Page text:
For me, flooring is one of the biggest factors in getting a design scheme right. It can be the starting point of the scheme, it can tie everything together and it’s one of those things we instantly see when entering a room because our eyes are naturally drawn to it. Thankfully, wooden flooring is having a huge moment with more and more people choosing to refurbish their old wooden floorboards instead of hiding them under laminate planks.
Although we wouldn’t want to hide it, wooden flooring comes with its own challenges. Will the kids slip and fall on it? Will the furniture move around on it? Will my dogs nails scratch it? A pretty obvious solution to these issues are rugs. Besides looking great, a well chosen rug can also elevate a room into a stunning, well thought out space with clearly defined zones.
A word of advice is that you should never rush into purchasing the first one you like because the wrong rug in the wrong space can easily look clumsy and have the opposite effect of what you were hoping to create.
There are a few pretty straightforward guidelines you can take into consideration when snooping around for the right rug and I thought I’d put them together for you!
Don’t underestimate the importance of this, it really can make or break a design scheme. Go too small and it will look like you’ve got too much furniture and and your rug shrunk at the dry cleaners. Go too big and your furniture pieces will look like lost puppies looking for their mamas. Think about the size of your room. In a living room I would always suggest having a rug that is large enough to fit your coffee table and all legs of the sofas/armchair on it.
Same applies to the bedroom and dining room: choose a rug that will sit comfortably under your furniture groups. Think of it as a way to define functional zones in your home.
POSTAGE STAMP RUG IS A NO-NO
It’s a pretty obvious one but there is no logic in buying a rug that is the size of your coffee table. Rugs define a zone by sitting under a group of furniture, not one single piece of furniture. Tiny rugs in large spaces will scream ‘I-don’t-belong-here’ and look like a bath mat, which is not what you want (unless we’re talking about your bathroom).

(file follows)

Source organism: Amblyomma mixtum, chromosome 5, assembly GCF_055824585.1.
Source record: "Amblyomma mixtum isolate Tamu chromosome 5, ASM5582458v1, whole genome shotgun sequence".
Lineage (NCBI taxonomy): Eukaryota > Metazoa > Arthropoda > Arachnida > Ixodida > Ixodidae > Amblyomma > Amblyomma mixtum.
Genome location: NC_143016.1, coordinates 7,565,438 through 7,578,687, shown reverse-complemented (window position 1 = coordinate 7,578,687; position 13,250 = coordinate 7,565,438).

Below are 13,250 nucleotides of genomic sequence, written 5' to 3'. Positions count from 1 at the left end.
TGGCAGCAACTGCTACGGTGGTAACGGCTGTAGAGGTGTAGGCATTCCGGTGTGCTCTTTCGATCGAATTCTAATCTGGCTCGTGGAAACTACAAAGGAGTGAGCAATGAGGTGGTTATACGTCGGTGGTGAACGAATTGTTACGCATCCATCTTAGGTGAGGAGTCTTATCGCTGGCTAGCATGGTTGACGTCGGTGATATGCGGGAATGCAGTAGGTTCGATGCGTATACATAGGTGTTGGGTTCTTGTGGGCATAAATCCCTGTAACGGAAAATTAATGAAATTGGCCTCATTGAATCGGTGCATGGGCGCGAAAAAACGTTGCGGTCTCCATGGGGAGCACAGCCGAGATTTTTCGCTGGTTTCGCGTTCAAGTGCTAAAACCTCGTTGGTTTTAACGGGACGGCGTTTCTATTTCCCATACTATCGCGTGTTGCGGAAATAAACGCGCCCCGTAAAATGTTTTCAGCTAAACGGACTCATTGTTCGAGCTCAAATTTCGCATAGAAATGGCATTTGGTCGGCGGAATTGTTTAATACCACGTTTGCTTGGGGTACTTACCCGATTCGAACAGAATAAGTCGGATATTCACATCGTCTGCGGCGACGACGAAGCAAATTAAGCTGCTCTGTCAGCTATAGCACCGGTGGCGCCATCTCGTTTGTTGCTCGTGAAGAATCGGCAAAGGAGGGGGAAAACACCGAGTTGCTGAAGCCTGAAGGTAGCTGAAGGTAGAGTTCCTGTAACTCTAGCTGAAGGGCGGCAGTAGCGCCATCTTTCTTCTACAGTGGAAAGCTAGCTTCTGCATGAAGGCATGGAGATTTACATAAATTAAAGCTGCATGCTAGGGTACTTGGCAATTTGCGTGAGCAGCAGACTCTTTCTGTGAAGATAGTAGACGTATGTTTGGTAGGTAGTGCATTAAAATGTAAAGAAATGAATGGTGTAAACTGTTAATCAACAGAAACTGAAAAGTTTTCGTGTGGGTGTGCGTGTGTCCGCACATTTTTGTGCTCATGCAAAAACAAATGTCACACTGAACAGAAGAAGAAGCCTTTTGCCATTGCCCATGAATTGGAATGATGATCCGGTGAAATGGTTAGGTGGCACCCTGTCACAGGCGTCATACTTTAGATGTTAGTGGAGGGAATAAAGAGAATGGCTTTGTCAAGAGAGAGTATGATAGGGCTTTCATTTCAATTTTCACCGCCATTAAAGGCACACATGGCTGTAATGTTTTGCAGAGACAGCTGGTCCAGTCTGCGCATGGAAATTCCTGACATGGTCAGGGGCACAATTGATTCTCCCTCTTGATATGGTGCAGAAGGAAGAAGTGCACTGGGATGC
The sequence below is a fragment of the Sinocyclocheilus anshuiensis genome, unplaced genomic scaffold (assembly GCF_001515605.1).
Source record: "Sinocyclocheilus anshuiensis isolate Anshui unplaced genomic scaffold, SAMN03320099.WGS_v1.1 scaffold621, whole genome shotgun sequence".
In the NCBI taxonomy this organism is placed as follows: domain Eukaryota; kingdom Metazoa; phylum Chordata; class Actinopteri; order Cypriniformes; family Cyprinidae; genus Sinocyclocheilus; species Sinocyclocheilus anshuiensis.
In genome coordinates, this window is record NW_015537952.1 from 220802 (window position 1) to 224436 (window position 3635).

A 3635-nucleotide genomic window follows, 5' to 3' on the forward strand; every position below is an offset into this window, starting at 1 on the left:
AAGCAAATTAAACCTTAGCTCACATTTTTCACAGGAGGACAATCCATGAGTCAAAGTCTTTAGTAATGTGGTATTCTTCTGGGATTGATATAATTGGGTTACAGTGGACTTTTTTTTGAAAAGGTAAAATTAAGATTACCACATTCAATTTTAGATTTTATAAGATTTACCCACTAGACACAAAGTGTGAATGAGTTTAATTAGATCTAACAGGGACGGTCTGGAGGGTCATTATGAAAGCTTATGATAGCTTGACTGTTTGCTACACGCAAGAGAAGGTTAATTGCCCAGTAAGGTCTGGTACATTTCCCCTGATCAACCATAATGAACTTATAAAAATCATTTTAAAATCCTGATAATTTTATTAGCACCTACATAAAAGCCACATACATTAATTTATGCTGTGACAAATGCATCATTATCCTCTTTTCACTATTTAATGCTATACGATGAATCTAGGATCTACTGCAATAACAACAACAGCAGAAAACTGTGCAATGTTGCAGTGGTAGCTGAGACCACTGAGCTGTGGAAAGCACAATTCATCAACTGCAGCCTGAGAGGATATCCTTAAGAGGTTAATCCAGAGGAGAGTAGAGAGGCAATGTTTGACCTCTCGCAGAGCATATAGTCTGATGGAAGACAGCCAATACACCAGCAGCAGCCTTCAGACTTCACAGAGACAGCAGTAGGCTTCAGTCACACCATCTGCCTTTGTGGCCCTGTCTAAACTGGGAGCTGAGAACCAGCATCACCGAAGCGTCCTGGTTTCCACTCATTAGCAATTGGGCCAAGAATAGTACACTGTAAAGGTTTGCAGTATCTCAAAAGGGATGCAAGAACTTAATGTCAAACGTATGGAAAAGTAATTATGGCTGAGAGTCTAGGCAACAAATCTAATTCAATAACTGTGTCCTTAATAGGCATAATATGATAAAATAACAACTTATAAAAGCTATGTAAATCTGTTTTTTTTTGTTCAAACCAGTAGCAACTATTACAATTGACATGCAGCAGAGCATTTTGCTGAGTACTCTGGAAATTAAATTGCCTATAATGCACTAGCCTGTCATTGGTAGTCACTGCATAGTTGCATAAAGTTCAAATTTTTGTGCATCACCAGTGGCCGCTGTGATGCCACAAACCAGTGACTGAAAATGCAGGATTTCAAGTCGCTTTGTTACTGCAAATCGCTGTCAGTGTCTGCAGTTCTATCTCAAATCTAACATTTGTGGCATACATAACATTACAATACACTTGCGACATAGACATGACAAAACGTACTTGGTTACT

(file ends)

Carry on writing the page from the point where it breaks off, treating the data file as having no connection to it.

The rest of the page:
Think of your existing furniture (or the ones you are looking to buy) in relation to the rug. For example, if it’s a patterned rug, make sure your coffee table will not obscure the pattern.
What activities will you be doing the most of on this rug? There is nothing wrong with going for a white shaggy rug for your bedroom but the same does not apply for your dining room. For one, there is a huge risk of someone falling over ending up under the table when pushing chairs around on a shaggy rug. And then there is the food and white colour combo, which is a no brainer. If you love to entertain or have tiny humans throwing food around, consider going for wool or a flat weave rug.
Go for something luxurious and soft for your bedroom (waking up is hard enough and you want to feel comfy when you get out of bed and put your feet down in the morning!). Silk rugs feel amazing under bare foot, but wool and tufted rugs are a good option too. Don’t choose natural fibres such as jute or sisal – they look great in a living room, but they are too course for a bedroom.
If you aren’t planning on replacing it in five years, spending a bit more on a durable, good quality rug is a great investment. Avoid cheaper synthetic and high pile options – they are great short term but not what you want if you’d like to keep them for 10+ years. If you really want to treat yourself, look into hand made rugs. They are my absolute favourite; I know they come with quite a hefty price tag but can you imagine anything nicer than spreading your toes on a 65 year old rug made in Morocco?
That’s it folks!